Tuesday, July 22, 2014

Margaret MacMillan. The War that Ended Peace (2013)

     Margaret MacMillan. The War that Ended Peace (2013) Wow! A massive book, yet it reads easily, and at the end I felt I had both a good overview of how the First World War happened, and why. Individual choices and decisions, or refusal to make decisions, were a major factor in triggering the slide into war. And it was slide: a few key decisions changed circumstances so that it became nearly impossible to stop.
     My take-aways:
     The Tsar, Wilhelm II, and Franz-Josef were unfit to govern. They were weak men, who because of the autocratic, absolutist governance perforce had to rely on their advisers. None of them had much of sense of how the world works. All three allowed petulance and vanity to interfere with their appointments of those advisers and their acceptance of the advice. The governance of their states meant that they had the final word, which guaranteed that rivalries between advisers could and did result in a choice of extremes. Hence the impossible ultimatum sent to Serbia, which essentially demanded that a sovereign state give up its independence and become a mere province of another state.
     Worse, these men’s sense of their own life’s purpose appears to have amounted to little more than to maintain their roles, roles that were defined in terms of their socio-political status and the honour and glory of their realms. They were playing a game of status as boys do, as street gangs do, with their desperate focus on reputation. Reputation is what you think other people think of you, so it’s always more or less of a delusion. To someone who values reputation over-much, appearance is more important than reality.  One consequence is that these men tended to see compromise as a diminution of their cred. Diplomacy became more and more a game of bluff and counterbluff.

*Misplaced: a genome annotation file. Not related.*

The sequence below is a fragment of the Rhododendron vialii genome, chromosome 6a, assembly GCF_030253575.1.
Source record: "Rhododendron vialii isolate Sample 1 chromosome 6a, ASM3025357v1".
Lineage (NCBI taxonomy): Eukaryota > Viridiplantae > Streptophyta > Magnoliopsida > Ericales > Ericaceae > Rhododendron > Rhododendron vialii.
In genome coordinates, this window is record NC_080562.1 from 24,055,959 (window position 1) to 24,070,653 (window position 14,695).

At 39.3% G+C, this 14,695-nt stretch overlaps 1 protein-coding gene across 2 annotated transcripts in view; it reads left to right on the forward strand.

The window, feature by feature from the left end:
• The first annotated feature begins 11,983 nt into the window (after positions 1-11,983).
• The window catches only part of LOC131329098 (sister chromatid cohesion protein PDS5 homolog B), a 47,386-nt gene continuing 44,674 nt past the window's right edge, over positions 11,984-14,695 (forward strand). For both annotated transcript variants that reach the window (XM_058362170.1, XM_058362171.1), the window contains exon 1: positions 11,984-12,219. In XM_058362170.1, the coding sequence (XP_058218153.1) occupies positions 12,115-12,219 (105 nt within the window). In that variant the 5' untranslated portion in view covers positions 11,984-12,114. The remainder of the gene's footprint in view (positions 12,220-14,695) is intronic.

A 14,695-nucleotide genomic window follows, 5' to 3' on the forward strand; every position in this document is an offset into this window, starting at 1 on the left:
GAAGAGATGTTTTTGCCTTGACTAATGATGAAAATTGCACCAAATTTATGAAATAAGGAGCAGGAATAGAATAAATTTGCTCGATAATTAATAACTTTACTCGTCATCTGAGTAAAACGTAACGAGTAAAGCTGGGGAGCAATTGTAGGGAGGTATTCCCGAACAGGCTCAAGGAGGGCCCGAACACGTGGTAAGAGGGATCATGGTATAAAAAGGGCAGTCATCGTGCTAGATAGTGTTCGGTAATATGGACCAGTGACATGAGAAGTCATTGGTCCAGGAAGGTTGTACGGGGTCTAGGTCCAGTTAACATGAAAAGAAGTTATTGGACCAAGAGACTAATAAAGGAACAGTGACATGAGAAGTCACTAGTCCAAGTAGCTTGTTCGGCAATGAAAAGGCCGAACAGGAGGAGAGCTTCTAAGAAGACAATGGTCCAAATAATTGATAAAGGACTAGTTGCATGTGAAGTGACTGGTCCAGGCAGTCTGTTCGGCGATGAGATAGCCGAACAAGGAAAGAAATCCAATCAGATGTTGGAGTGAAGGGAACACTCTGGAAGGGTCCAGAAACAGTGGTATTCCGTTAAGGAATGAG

The British were no better. George V was a constitutional monarch, so he could not decide. But all that meant was that the decisions devolved on the members of the Cabinet, which in practice meant that the strongest personalities carried the day. These men also saw their role as maintaining the status of Great Britain, of upholding the glory and honour of the Empire. They shied away from direct involvement in Europe, and so did not urge the kind of conference that might have let everyone come out of the mess with their “honour” more or less intact.
     Another factor was mutual suspicion. It seems crazy, but the rulers and governors of the European powers thought in terms of stealing each others resources. That’s not the language they used of course, but theft is what demands for “compensation”, threats of acquiring chunks of border lands, and the deal-making around “spheres of influence” and colonies amounted to. The sense of entitlement behind this attitude is gobsmackingly awful. The arms race of the time reflected this suspicion: if you couldn’t defend yourself, you might lose land, people, resources, colonies.
     Public opinion, which had been mobilised to support government aims in the 1800s (most notably in the Franco-Prussian war), became ever more important. Notions of national prestige mattered even more to ordinary folk than to their masters, who were members of a highly intermarried, culturally integrated, and international class. Governments discovered that once they had used national prestige as a means of unifying their realms, they could not turn it off.
      If a general conclusion is possible, it comes to this: Human beings are rarely capable of transcending their times. All the players made the same assumptions about politics and power, about international relations, about status, rank, and entitlement. Their language shows that few of the players ever questioned or analysed those assumptions; most were not even aware of them. Personal ambitions and vanities floated on these implicit ideas like froth on the sea. Very few had sufficient imagination to grasp what a catastrophe a modern war would be, and they were minor figures with little influence, precisely because they had the sense and sensibility to reflect on the consequences of their actions. Most of the planners simply took for granted that war was a natural condition of humankind (some preachers even thought of it as imposed by God), and therefore that their work of planning for it and using it to back up diplomacy was merely their duty. Then as now, lack of imagination was a recommendation for promotion.
      A very good book. Highly recommended. ****

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